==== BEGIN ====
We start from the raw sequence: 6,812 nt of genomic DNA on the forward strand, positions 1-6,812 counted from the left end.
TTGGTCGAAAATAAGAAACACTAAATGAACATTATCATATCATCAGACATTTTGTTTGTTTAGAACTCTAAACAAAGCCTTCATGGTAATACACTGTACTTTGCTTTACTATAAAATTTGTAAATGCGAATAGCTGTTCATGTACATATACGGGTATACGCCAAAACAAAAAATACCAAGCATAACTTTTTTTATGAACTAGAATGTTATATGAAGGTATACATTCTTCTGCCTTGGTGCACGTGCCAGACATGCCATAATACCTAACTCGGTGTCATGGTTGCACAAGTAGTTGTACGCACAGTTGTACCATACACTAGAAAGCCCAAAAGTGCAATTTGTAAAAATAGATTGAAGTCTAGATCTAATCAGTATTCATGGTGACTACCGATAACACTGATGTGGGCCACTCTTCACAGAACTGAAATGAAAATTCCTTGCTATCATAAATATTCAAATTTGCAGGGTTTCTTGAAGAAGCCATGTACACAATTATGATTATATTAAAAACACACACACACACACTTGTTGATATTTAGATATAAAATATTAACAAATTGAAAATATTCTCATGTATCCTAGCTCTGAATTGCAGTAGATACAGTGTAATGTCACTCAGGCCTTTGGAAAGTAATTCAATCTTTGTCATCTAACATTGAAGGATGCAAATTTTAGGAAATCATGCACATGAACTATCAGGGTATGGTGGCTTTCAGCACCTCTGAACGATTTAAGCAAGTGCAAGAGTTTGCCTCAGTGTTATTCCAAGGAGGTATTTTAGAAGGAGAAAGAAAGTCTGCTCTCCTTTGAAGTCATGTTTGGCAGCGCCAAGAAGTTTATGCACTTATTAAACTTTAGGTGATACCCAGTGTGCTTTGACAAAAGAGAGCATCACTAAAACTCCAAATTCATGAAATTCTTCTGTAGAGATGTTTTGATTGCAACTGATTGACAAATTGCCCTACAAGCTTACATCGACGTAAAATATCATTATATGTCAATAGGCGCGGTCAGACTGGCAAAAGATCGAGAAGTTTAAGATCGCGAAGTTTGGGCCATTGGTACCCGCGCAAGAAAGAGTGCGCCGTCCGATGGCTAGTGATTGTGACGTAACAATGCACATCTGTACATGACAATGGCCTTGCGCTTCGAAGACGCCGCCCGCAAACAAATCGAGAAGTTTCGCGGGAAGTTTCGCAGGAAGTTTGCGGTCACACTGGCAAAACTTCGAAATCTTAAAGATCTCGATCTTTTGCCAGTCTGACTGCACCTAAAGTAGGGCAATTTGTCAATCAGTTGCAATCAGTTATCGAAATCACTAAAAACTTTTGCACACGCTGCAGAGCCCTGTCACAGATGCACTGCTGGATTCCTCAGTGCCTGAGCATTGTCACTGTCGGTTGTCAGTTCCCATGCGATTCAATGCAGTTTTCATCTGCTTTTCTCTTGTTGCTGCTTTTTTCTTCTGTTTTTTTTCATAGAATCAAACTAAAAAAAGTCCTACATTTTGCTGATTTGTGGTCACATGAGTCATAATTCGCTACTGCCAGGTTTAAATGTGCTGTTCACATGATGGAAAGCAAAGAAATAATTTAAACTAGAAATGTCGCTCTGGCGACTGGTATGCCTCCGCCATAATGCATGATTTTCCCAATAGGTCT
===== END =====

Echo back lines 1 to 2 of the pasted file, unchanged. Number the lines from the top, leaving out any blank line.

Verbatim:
We start from the raw sequence: 6,812 nt of genomic DNA on the forward strand, positions 1-6,812 counted from the left end.
TTGGTCGAAAATAAGAAACACTAAATGAACATTATCATATCATCAGACATTTTGTTTGTTTAGAACTCTAAACAAAGCCTTCATGGTAATACACTGTACTTTGCTTTACTATAAAATTTGTAAATGCGAATAGCTGTTCATGTACATATACGGGTATACGCCAAAACAAAAAATACCAAGCATAACTTTTTTTATGAACTAGAATGTTATATGAAGGTATACATTCTTCTGCCTTGGTGCACGTGCCAGACATGCCATAATACCTAACTCGGTGTCATGGTTGCACAAGTAGTTGTACGCACAGTTGTACCATACACTAGAAAGCCCAAAAGTGCAATTTGTAAAAATAGATTGAAGTCTAGATCTAATCAGTATTCATGGTGACTACCGATAACACTGATGTGGGCCACTCTTCACAGAACTGAAATGAAAATTCCTTGCTATCATAAATATTCAAATTTGCAGGGTTTCTTGAAGAAGCCATGTACACAATTATGATTATATTAAAAACACACACACACACACTTGTTGATATTTAGATATAAAATATTAACAAATTGAAAATATTCTCATGTATCCTAGCTCTGAATTGCAGTAGATACAGTGTAATGTCACTCAGGCCTTTGGAAAGTAATTCAATCTTTGTCATCTAACATTGAAGGATGCAAATTTTAGGAAATCATGCACATGAACTATCAGGGTATGGTGGCTTTCAGCACCTCTGAACGATTTAAGCAAGTGCAAGAGTTTGCCTCAGTGTTATTCCAAGGAGGTATTTTAGAAGGAGAAAGAAAGTCTGCTCTCCTTTGAAGTCATGTTTGGCAGCGCCAAGAAGTTTATGCACTTATTAAACTTTAGGTGATACCCAGTGTGCTTTGACAAAAGAGAGCATCACTAAAACTCCAAATTCATGAAATTCTTCTGTAGAGATGTTTTGATTGCAACTGATTGACAAATTGCCCTACAAGCTTACATCGACGTAAAATATCATTATATGTCAATAGGCGCGGTCAGACTGGCAAAAGATCGAGAAGTTTAAGATCGCGAAGTTTGGGCCATTGGTACCCGCGCAAGAAAGAGTGCGCCGTCCGATGGCTAGTGATTGTGACGTAACAATGCACATCTGTACATGACAATGGCCTTGCGCTTCGAAGACGCCGCCCGCAAACAAATCGAGAAGTTTCGCGGGAAGTTTCGCAGGAAGTTTGCGGTCACACTGGCAAAACTTCGAAATCTTAAAGATCTCGATCTTTTGCCAGTCTGACTGCACCTAAAGTAGGGCAATTTGTCAATCAGTTGCAATCAGTTATCGAAATCACTAAAAACTTTTGCACACGCTGCAGAGCCCTGTCACAGATGCACTGCTGGATTCCTCAGTGCCTGAGCATTGTCACTGTCGGTTGTCAGTTCCCATGCGATTCAATGCAGTTTTCATCTGCTTTTCTCTTGTTGCTGCTTTTTTCTTCTGTTTTTTTTCATAGAATCAAACTAAAAAAAGTCCTACATTTTGCTGATTTGTGGTCACATGAGTCATAATTCGCTACTGCCAGGTTTAAATGTGCTGTTCACATGATGGAAAGCAAAGAAATAATTTAAACTAGAAATGTCGCTCTGGCGACTGGTATGCCTCCGCCATAATGCATGATTTTCCCAATAGGTCT